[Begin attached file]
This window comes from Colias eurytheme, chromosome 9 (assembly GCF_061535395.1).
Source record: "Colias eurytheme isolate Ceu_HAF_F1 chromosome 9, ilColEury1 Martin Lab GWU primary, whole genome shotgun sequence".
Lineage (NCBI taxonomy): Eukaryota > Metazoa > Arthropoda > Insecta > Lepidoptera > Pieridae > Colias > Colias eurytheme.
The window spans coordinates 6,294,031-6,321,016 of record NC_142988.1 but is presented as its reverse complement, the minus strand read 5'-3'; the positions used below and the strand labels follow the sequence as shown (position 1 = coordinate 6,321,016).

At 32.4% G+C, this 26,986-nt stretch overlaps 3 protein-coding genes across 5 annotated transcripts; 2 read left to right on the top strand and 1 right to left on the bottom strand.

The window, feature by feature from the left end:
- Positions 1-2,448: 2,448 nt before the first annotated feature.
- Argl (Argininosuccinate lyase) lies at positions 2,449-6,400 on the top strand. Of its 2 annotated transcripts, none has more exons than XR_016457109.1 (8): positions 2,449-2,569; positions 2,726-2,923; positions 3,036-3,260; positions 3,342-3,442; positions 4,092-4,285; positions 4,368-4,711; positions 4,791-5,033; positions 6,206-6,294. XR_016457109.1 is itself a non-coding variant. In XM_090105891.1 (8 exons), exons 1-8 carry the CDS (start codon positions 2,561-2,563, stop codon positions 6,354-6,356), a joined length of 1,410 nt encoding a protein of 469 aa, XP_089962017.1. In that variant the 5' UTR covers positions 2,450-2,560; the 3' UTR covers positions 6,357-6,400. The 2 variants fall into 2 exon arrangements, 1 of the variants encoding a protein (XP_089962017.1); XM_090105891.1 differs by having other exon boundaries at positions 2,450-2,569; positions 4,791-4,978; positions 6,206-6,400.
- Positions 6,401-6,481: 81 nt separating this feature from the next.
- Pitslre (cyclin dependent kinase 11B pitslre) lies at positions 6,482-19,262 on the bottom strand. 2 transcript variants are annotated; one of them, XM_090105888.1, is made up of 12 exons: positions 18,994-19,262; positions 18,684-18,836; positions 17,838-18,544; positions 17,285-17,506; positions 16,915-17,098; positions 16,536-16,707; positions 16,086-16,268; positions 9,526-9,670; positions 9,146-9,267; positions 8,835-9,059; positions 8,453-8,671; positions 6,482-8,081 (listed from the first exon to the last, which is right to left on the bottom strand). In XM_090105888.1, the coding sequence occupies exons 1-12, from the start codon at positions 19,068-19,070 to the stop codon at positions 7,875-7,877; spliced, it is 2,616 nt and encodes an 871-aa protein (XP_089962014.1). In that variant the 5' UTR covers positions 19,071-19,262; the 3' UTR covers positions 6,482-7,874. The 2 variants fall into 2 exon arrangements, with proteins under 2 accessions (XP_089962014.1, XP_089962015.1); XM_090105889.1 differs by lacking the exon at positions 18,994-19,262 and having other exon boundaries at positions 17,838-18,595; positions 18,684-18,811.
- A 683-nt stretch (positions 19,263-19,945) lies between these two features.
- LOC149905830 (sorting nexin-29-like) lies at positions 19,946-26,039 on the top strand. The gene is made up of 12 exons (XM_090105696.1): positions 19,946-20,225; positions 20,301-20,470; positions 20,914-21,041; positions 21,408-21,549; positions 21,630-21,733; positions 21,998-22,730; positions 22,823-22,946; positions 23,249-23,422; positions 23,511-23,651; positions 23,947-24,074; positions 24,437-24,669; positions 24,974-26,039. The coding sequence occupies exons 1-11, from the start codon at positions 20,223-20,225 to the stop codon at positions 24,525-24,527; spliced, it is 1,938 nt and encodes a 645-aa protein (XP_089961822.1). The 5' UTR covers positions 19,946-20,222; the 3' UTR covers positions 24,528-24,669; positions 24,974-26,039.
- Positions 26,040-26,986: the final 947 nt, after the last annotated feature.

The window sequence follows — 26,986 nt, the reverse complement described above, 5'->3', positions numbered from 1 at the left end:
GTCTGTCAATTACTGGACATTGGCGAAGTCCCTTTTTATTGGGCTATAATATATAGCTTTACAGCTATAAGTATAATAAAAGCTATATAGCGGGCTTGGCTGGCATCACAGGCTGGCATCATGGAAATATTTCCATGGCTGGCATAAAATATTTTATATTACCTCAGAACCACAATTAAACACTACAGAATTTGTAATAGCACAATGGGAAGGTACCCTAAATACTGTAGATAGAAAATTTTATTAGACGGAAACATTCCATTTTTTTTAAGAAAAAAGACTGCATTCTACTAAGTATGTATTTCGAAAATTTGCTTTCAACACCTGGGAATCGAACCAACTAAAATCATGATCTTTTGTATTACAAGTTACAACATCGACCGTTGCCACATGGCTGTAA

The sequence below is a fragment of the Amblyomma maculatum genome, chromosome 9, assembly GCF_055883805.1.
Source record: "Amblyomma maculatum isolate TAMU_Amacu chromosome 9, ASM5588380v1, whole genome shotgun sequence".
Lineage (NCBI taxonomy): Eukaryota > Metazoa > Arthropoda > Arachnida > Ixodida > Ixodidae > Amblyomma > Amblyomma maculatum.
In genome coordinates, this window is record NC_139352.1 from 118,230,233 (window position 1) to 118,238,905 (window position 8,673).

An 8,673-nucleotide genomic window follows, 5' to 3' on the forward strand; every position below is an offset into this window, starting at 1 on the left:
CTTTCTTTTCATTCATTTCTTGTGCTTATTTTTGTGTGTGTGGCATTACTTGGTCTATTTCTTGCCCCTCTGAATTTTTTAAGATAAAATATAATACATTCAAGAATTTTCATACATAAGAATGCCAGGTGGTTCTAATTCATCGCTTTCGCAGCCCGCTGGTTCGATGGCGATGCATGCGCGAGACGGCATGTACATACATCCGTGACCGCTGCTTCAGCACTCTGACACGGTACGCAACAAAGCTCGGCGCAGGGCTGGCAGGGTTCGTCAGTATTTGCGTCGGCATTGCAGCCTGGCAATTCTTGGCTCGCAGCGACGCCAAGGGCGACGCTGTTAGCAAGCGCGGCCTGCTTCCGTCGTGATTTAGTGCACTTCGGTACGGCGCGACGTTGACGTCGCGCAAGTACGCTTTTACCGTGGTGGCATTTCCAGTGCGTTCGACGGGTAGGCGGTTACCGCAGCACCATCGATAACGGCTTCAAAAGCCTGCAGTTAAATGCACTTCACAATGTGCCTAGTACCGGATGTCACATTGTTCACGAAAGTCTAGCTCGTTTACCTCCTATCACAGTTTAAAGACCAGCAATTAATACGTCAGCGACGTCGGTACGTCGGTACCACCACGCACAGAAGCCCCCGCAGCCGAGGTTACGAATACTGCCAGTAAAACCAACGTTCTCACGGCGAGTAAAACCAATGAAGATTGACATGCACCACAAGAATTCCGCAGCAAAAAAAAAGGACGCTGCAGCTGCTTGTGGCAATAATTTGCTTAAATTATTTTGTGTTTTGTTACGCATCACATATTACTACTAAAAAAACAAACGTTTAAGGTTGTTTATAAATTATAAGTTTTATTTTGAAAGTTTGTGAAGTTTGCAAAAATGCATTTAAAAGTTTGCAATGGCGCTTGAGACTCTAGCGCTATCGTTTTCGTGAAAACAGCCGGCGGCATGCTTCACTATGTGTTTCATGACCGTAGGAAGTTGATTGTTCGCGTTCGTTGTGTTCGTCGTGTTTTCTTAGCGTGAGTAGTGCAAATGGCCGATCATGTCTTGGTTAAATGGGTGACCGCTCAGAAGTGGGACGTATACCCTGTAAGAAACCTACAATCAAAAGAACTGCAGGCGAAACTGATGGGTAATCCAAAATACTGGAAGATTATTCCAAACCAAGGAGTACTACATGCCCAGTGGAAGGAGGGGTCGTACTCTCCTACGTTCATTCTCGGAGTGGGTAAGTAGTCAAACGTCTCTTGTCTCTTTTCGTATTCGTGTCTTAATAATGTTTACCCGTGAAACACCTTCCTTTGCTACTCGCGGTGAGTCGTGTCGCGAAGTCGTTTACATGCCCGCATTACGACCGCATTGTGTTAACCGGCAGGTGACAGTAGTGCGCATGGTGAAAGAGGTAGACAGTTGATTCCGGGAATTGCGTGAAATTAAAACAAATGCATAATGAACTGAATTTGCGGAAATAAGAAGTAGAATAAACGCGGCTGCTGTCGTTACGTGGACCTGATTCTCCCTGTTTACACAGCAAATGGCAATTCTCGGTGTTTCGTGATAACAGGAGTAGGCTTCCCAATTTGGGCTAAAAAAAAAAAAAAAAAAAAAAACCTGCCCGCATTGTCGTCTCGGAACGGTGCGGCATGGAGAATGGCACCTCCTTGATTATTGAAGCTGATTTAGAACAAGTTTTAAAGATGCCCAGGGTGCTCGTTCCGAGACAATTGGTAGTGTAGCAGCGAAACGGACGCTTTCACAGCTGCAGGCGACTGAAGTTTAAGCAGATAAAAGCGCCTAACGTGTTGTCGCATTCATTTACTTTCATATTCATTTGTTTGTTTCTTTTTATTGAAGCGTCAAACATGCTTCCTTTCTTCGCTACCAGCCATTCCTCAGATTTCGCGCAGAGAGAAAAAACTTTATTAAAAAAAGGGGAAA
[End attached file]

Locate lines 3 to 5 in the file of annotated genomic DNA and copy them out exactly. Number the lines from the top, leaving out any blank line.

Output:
Lineage (NCBI taxonomy): Eukaryota > Metazoa > Arthropoda > Insecta > Lepidoptera > Pieridae > Colias > Colias eurytheme.
The window spans coordinates 6,294,031-6,321,016 of record NC_142988.1 but is presented as its reverse complement, the minus strand read 5'-3'; the positions used below and the strand labels follow the sequence as shown (position 1 = coordinate 6,321,016).

At 32.4% G+C, this 26,986-nt stretch overlaps 3 protein-coding genes across 5 annotated transcripts; 2 read left to right on the top strand and 1 right to left on the bottom strand.